Justice For Makutoane

(MENAFN- the post) it has been slightly over a year since kopano makutoane, a 27-year-old student at the national university of lesotho (nul), was gunned down by the roma police during protests that turned rowdy.
makutoane was shot and killed on june 16 last year, a significant date in student politics in southern africa.
a year after his death, his family is still waiting for answers as to what happened. they are also still waiting for justice for their son.

what is causing them more pain is what appears to be lack of contrition by the police and the apparent cover-up by the state.
the state has so far failed to prosecute the 12 police officers who were involved in the killing.

what makes the story sad is the fact that the police officer who pulled the trigger and fired the fatal shot is known by the authorities but he has not been arrested nor charged for the crime. that in itself is a travesty of justice.

makutoane's case perhaps captures the plight of hundreds other basotho who have been gunned down by the police over the years.
in pressing for justice it is not always that these families are looking for some kind of financial compensation for their loss. sometimes all they want is a sense of closure. all they want is for the killers to own up.

a simple apology would go a long way in contributing towards their healing.

but with the police playing hide-and-seek with the families of the deceased, that is likely to add to their trauma and frustration.

what makes the makutoane case really sad is that it continues a pattern of impunity that dates back a couple of decades.

the new administration led by prime minister sam matakane had promised to uproot this culture and ensure basotho who have been brutalised by the police receive justice.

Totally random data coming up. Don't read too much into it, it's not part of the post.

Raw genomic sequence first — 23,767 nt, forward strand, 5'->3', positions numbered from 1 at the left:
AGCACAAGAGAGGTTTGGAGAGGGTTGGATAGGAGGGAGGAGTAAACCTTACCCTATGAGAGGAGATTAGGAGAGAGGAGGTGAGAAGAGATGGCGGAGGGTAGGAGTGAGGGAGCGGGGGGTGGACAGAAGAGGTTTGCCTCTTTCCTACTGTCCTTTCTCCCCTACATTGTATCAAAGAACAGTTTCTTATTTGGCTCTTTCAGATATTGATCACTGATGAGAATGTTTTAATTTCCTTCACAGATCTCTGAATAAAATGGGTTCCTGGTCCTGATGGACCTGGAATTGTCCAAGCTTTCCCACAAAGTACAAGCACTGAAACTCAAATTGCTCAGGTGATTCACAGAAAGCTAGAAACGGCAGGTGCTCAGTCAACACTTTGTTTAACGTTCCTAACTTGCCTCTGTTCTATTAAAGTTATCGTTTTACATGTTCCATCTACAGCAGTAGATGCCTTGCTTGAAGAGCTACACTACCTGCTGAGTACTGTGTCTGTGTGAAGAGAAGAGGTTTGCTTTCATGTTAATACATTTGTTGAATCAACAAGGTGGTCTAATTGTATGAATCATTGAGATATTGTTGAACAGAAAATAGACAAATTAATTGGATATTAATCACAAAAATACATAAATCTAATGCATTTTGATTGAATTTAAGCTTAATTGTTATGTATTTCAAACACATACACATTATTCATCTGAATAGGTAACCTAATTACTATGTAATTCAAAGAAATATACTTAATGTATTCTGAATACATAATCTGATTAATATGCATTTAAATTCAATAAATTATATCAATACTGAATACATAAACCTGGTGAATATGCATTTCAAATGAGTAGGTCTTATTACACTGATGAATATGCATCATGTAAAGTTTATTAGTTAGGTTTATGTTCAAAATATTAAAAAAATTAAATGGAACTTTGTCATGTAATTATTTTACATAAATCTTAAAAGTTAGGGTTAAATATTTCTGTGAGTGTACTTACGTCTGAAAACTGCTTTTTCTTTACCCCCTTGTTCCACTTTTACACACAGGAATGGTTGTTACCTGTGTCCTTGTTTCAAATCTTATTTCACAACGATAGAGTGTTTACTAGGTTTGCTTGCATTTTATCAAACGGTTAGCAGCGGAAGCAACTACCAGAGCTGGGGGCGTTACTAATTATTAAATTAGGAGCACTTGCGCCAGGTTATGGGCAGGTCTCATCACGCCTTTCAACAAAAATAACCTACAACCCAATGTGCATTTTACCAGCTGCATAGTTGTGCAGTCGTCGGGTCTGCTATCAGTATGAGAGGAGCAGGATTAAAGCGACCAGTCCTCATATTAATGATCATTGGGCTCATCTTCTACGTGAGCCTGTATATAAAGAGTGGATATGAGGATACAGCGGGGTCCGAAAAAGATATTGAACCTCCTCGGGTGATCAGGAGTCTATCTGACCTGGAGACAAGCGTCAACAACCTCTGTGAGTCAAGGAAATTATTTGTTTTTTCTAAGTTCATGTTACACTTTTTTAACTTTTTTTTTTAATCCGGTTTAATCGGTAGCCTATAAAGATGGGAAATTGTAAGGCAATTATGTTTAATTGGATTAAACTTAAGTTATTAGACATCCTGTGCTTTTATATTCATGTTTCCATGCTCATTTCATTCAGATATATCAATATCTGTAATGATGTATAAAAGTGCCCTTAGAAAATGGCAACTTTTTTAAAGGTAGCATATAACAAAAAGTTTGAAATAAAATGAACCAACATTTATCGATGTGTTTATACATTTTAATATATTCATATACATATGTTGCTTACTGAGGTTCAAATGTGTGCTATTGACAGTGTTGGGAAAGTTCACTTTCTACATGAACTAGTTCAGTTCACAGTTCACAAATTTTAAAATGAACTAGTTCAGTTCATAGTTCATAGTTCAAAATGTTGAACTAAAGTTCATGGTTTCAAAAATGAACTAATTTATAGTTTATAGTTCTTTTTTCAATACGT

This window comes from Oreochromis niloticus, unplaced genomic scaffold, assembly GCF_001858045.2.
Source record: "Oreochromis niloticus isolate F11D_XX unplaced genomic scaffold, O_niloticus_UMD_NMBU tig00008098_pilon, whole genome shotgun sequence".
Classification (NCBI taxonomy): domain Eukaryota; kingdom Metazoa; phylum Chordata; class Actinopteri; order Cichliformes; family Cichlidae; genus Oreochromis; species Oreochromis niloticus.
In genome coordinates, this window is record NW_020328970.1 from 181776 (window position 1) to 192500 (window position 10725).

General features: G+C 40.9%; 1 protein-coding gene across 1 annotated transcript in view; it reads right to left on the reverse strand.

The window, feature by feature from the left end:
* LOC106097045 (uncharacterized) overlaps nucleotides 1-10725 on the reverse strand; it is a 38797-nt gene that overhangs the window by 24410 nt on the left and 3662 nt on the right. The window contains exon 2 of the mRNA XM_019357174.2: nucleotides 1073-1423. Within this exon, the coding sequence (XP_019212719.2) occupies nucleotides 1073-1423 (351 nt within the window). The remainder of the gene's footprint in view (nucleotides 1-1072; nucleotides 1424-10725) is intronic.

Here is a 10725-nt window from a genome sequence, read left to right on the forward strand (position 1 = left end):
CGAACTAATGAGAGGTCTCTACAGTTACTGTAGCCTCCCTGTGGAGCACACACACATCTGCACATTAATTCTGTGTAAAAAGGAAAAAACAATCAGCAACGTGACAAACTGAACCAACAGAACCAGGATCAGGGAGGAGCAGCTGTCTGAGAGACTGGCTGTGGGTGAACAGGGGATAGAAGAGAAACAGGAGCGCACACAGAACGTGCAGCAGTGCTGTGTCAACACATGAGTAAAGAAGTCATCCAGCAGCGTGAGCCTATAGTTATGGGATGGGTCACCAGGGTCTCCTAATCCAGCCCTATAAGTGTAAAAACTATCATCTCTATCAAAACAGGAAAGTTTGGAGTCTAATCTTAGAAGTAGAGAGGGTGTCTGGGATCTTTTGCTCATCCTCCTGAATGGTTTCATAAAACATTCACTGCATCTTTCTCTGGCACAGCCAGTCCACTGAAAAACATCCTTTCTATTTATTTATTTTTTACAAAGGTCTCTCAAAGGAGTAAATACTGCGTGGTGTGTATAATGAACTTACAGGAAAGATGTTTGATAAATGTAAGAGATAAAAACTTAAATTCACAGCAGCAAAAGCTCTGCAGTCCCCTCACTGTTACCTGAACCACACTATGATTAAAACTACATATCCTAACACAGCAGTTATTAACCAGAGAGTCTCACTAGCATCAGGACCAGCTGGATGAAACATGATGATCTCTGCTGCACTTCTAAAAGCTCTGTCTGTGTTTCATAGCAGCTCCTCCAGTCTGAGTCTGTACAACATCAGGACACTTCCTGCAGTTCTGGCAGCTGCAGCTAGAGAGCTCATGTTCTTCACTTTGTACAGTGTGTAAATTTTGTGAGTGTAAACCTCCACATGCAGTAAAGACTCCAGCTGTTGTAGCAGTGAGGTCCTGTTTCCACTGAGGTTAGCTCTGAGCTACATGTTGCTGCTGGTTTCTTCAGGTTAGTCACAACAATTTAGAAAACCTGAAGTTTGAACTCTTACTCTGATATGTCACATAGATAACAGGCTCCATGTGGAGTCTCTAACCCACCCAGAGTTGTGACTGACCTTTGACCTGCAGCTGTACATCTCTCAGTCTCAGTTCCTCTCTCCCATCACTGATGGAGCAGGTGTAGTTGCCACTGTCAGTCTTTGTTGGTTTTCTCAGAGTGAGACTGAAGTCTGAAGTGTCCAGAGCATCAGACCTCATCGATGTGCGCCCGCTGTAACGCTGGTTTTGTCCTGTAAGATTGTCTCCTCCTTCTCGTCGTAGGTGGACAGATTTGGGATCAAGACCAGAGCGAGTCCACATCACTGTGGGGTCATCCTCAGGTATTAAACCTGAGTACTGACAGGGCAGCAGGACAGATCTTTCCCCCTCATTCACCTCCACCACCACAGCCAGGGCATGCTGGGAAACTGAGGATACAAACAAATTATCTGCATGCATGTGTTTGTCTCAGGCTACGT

but a year after matekane's government was sworn in, we have seen very little in terms of the new government's plans to restructure the police so that it is put on a new trajectory where respect of human rights takes precedence over the use of brute force.

that has been a big disappointment for us.

the architecture of torture remains very much alive at the police headquarters. the culture of impunity has continued unabated, with grave implications on the rule of law and respect for the people's basic rights.

the fault, of course, does not lie with police commissioner holomo molibeli. it is an institutional issue that will need to be dealt with holistically. chucking out molibeli alone will not resolve the problems that bedevil the police.

what has compounded matters is that the police complaints authority is largely an ineffective body that has proven over the years that it is not fit for purpose. the truth of the matter is that it lacks teeth.

the ombudsman's office also lacks the necessary bite. its recommendations are often ignored.

emasculated of his power, the ombudsman can only bark, without biting. and without the power to bite, the ombudsman can only shout from the rooftop.

what this means is that victims of police brutality are on their own; they have nowhere to run to. that makes the whole issue extremely sad.

suing the police has also proved an extremely taxing arrangement; the case can be bogged down in the courts for years.

unless rogue police officers are personally hit in the pocket and successfully prosecuted, we will continue to have these cases of human rights abuses in lesotho.
the government must not shield errant officers from censure. they must face justice.


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